Should California voters approve online and retail sports betting in November it will pave the way to a market worth more than $30bn in wagers annually, according to projections from, which analyzes legalized gambling in the state. 

Those wagers would generate some $2bn in operator revenue and $300m in state taxes each year. 

“California is the holy grail of sports betting markets, and not just because of its sheer size,” said Dustin Gouker, chief analyst for “It appears that legislators are working to put in place a structure that will make California uniquely attractive to every major operator. And because it has the potential to be the largest legal sports betting market in the US, ultimately it represents a seismic shift in the industry.”

The California assembly took a significant step toward the legalization of online and retail sports betting in the Golden State on Thursday by adding implementation details to ACA 16 and SCA 6. 

The new language in the bills, which were originally introduced in June 2019 by Senator Bill Dodd and Assemblyman Adam Gray, would amend the state constitution to authorize retail and online sports betting at the state’s tribal casinos and racetracks if approved by voters, but not at the state’s cardrooms.

Tax rates will be 10% on gross revenue for in-person wagering and a 15% tax for mobile or online wagering. Those taxes would be imposed on the platform operators rather than directly by the tribes, to avoid sovereignty issues.

The tax rates are reasonable within the context of legal US sports betting jurisdictions said PlayCA. By comparison, New Jersey, the nation’s largest online sports betting market, levies a 13% tax on online sports betting revenue and 9.75% tax on revenue from retail sportsbooks. Pennsylvania levies a 36% rate, by far the highest in the nation.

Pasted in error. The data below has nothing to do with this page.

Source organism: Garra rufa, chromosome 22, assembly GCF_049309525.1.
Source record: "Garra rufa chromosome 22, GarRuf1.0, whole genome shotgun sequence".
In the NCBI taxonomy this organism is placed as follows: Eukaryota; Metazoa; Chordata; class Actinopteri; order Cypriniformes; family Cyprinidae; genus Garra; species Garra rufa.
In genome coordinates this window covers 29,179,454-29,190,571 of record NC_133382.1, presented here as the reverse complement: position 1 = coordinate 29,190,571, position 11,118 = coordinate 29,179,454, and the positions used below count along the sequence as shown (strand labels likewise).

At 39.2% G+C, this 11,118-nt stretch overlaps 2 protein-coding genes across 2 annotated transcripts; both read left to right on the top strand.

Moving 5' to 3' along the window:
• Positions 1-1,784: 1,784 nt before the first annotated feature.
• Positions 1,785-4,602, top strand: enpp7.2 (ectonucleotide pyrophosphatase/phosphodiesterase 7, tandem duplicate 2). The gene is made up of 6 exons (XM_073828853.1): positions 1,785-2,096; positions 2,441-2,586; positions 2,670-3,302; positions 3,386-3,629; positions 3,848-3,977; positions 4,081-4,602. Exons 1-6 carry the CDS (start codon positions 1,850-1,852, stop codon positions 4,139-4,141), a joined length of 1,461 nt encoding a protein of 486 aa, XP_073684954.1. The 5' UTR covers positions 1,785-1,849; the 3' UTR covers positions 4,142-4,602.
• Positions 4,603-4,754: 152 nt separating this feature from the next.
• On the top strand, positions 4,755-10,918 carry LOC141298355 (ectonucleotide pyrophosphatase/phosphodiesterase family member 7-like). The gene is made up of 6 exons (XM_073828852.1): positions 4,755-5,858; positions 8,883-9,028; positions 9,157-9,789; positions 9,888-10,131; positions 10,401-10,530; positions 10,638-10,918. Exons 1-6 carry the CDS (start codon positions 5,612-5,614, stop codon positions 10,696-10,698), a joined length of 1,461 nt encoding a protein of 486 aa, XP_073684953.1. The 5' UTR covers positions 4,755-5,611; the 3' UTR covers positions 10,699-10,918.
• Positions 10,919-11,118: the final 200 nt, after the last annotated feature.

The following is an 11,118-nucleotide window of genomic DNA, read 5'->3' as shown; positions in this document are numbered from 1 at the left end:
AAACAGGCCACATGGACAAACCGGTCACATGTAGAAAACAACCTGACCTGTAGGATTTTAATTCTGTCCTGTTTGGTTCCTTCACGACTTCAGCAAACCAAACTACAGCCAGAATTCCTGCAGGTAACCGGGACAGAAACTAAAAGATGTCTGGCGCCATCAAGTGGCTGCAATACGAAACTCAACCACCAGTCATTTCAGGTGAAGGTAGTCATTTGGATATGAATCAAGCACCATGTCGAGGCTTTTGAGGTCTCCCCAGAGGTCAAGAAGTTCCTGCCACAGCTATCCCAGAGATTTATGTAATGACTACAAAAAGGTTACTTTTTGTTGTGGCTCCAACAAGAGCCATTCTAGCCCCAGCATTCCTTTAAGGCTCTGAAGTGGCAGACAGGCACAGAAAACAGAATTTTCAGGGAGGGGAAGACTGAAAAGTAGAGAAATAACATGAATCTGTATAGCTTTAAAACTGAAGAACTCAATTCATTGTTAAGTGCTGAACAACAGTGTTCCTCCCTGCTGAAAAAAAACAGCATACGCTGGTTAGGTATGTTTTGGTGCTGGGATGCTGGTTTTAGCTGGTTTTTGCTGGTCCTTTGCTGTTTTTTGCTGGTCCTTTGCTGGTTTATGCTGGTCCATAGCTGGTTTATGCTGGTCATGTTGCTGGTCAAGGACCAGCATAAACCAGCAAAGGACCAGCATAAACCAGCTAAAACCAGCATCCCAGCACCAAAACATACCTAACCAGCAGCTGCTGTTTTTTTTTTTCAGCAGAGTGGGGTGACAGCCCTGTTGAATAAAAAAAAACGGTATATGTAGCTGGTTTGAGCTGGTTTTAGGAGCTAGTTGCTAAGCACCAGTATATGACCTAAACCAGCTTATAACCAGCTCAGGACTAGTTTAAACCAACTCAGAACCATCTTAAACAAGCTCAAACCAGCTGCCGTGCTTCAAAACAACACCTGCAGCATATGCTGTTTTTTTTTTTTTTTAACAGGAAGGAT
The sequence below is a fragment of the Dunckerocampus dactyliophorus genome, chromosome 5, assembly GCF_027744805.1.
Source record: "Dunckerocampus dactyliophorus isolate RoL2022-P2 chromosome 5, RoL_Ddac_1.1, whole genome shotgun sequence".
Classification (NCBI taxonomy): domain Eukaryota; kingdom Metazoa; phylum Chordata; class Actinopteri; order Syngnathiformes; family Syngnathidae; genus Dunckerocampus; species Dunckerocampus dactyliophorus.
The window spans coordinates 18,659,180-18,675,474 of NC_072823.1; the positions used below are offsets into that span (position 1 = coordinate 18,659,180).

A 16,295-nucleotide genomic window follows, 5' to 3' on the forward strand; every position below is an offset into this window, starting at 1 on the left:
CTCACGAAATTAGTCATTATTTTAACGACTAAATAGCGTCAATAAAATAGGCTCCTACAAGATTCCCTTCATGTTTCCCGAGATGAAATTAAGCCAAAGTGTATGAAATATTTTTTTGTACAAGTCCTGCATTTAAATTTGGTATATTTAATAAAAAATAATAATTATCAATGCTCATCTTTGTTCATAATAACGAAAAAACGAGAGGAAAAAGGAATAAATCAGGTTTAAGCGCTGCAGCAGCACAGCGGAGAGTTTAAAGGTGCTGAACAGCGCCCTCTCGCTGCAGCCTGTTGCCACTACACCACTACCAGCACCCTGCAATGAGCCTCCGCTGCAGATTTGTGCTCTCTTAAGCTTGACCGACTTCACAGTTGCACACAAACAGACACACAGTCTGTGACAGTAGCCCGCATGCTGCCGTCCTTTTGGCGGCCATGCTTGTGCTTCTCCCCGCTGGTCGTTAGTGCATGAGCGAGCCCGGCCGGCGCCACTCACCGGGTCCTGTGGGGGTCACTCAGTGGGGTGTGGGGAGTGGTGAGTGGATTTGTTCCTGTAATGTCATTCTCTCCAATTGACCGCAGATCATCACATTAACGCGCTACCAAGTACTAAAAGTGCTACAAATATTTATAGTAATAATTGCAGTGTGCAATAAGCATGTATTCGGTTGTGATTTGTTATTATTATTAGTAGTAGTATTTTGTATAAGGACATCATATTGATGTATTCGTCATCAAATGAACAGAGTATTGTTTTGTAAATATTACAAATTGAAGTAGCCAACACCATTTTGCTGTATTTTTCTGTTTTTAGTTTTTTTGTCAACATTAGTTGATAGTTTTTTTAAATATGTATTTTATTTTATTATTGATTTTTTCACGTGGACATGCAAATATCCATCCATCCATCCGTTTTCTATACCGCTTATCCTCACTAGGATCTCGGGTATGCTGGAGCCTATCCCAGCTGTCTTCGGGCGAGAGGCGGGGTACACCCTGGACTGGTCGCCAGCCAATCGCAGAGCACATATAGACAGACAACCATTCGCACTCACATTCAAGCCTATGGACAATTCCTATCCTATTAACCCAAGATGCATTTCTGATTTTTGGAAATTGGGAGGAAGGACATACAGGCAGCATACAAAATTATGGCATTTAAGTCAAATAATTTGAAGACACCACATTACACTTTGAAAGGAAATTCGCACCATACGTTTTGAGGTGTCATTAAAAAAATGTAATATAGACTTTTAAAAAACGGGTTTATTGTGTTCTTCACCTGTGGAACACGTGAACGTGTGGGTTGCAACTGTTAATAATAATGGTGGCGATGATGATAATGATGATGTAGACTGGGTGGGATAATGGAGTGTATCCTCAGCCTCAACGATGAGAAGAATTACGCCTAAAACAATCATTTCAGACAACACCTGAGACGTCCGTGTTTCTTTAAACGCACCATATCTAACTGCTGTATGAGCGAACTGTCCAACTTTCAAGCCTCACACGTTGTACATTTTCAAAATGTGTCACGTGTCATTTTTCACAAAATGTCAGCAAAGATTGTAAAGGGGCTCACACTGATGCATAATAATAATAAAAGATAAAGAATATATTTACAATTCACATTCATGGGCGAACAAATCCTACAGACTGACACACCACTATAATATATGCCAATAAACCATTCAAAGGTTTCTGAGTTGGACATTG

With the proposed tax rate, California could generate $240m in operator revenue and $36m in state taxes annually from online sports betting and another $60m in operator revenue and $6m in taxes a year from in-person betting, according to estimates. 

“The tax rates are fair for both operators and the state, and would be competitive with many of the states that have already legalized sports betting,” Gouker added. “The rate certainly won’t scare off sportsbook operators, who are all eager to enter California. This balanced approach should help the market ramp-up quickly once the industry launches, which is ideal considering California’s budget crunch.”

The state assembly and senate still must approve the bill, and then it must be signed by Governor Gavin Newsom, before it can make its way to ballots this fall. But with a $50m shortfall in California’s budget, and deep cuts expected, there is pressure on lawmakers to find new sources of revenue.

“The structure of these bills seems sound, and it should help the state eventually realize its revenue goals to the benefit of all of California,” Gouker said. “As for the gaming industry, if sports betting is approved by voters, it stands to change the face of sports betting across the country,”